Prescriptive Easements in Ohio

February 24, 2016

The Story of Harris v. Dayton Power & Light Co. (Part 1 of 3)

Ohio’s Second District Court of Appeals recently decided the case of Harris v. Dayton Power & Light Co., 2nd Dist. Montgomery No. 26796, 2016-Ohio-517, which illustrates the real estate/property law concept known as a “prescriptive easement.”

Every case has a story, and this case has a great one. In 1973, Orlyn and Dorothy Harris purchased 130 acres of rural land in Germantown, Ohio. They were farmers, and they used this land as “overflow” for their farming operations and to graze livestock. In 1975, the Harrises sold all but 28 acres of the original 130 to another couple. They later gave the remaining 28 acres to their son, who then married. The son and his wife were the Plaintiffs in this case.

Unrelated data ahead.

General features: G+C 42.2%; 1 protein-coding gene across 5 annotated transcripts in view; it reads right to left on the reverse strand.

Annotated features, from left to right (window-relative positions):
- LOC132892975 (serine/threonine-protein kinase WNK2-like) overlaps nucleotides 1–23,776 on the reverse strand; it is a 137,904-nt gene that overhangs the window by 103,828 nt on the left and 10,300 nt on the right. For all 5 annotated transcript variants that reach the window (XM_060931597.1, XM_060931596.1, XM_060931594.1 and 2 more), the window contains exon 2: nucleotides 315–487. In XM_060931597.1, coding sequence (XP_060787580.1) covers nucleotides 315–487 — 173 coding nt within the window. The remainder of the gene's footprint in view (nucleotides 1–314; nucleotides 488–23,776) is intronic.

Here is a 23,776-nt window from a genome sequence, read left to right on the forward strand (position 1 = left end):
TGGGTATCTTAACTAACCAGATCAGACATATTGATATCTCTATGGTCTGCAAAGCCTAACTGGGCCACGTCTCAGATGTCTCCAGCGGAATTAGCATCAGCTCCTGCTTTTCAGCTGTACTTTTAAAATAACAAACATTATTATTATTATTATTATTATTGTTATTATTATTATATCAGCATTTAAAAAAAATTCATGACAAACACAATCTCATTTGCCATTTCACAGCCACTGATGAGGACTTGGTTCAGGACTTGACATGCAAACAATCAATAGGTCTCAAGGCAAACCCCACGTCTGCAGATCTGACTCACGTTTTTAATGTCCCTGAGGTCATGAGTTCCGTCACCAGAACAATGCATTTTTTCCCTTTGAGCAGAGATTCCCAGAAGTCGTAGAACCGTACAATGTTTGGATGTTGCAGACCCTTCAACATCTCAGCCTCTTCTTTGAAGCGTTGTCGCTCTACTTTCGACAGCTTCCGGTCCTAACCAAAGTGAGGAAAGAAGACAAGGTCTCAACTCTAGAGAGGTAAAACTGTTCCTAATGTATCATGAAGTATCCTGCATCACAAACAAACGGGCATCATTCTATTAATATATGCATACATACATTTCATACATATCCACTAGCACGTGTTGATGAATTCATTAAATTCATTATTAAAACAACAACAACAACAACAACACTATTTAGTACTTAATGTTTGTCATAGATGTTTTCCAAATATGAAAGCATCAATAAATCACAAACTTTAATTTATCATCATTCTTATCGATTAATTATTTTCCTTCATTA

Fast-forward to 2009. The Plaintiffs still own the 28 acres. The rest of the original 130 acres has changed hands several times and is now owned by the Dayton Power and Light Company (DP&L), the Defendant in the case. The two sides did not make good neighbors.

The next post in this series will detail the facts of the dispute the landed the parties in Court, and the third post will explain what a prescriptive easement is and detail the Second District’s legal analysis.

Alex J. Durst

Alex J. Durst is a civil trial attorney with over a decade of experience handling commercial and complex civil litigation matters on behalf of clients across a wide range of industries, with an emphasis on financial services litigation and high-dollar-value breach of contract claims.

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